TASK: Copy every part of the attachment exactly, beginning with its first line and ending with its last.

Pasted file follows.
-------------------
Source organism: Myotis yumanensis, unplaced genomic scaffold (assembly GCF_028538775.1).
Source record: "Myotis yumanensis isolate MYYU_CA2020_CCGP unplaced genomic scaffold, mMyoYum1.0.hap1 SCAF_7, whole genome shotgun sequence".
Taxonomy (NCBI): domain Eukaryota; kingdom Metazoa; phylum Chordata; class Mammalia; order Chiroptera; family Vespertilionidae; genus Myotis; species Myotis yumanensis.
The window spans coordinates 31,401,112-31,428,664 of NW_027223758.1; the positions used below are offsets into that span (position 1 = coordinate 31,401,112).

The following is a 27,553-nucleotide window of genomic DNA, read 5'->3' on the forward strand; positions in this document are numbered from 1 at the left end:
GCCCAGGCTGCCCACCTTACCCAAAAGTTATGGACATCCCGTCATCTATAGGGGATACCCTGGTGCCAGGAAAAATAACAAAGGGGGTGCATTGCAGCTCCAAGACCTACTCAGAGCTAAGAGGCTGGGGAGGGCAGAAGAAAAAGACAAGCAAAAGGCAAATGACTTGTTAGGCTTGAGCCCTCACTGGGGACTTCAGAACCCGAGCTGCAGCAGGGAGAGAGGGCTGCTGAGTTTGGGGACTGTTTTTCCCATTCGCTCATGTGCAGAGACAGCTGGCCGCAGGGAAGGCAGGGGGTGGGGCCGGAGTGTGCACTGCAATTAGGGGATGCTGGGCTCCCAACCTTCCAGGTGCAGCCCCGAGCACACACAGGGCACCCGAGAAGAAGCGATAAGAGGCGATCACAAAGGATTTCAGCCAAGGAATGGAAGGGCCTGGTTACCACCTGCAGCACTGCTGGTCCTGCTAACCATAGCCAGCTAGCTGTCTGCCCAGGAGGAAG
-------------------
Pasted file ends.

Source organism: Myotis yumanensis, unplaced genomic scaffold (assembly GCF_028538775.1).
Source record: "Myotis yumanensis isolate MYYU_CA2020_CCGP unplaced genomic scaffold, mMyoYum1.0.hap1 SCAF_7, whole genome shotgun sequence".
Taxonomy (NCBI): domain Eukaryota; kingdom Metazoa; phylum Chordata; class Mammalia; order Chiroptera; family Vespertilionidae; genus Myotis; species Myotis yumanensis.
The window spans coordinates 31,401,112-31,428,664 of NW_027223758.1; the positions used below are offsets into that span (position 1 = coordinate 31,401,112).

The following is a 27,553-nucleotide window of genomic DNA, read 5'->3' on the forward strand; positions in this document are numbered from 1 at the left end:
GCCCAGGCTGCCCACCTTACCCAAAAGTTATGGACATCCCGTCATCTATAGGGGATACCCTGGTGCCAGGAAAAATAACAAAGGGGGTGCATTGCAGCTCCAAGACCTACTCAGAGCTAAGAGGCTGGGGAGGGCAGAAGAAAAAGACAAGCAAAAGGCAAATGACTTGTTAGGCTTGAGCCCTCACTGGGGACTTCAGAACCCGAGCTGCAGCAGGGAGAGAGGGCTGCTGAGTTTGGGGACTGTTTTTCCCATTCGCTCATGTGCAGAGACAGCTGGCCGCAGGGAAGGCAGGGGGTGGGGCCGGAGTGTGCACTGCAATTAGGGGATGCTGGGCTCCCAACCTTCCAGGTGCAGCCCCGAGCACACACAGGGCACCCGAGAAGAAGCGATAAGAGGCGATCACAAAGGATTTCAGCCAAGGAATGGAAGGGCCTGGTTACCACCTGCAGCACTGCTGGTCCTGCTAACCATAGCCAGCTAGCTGTCTGCCCAGGAGGAAG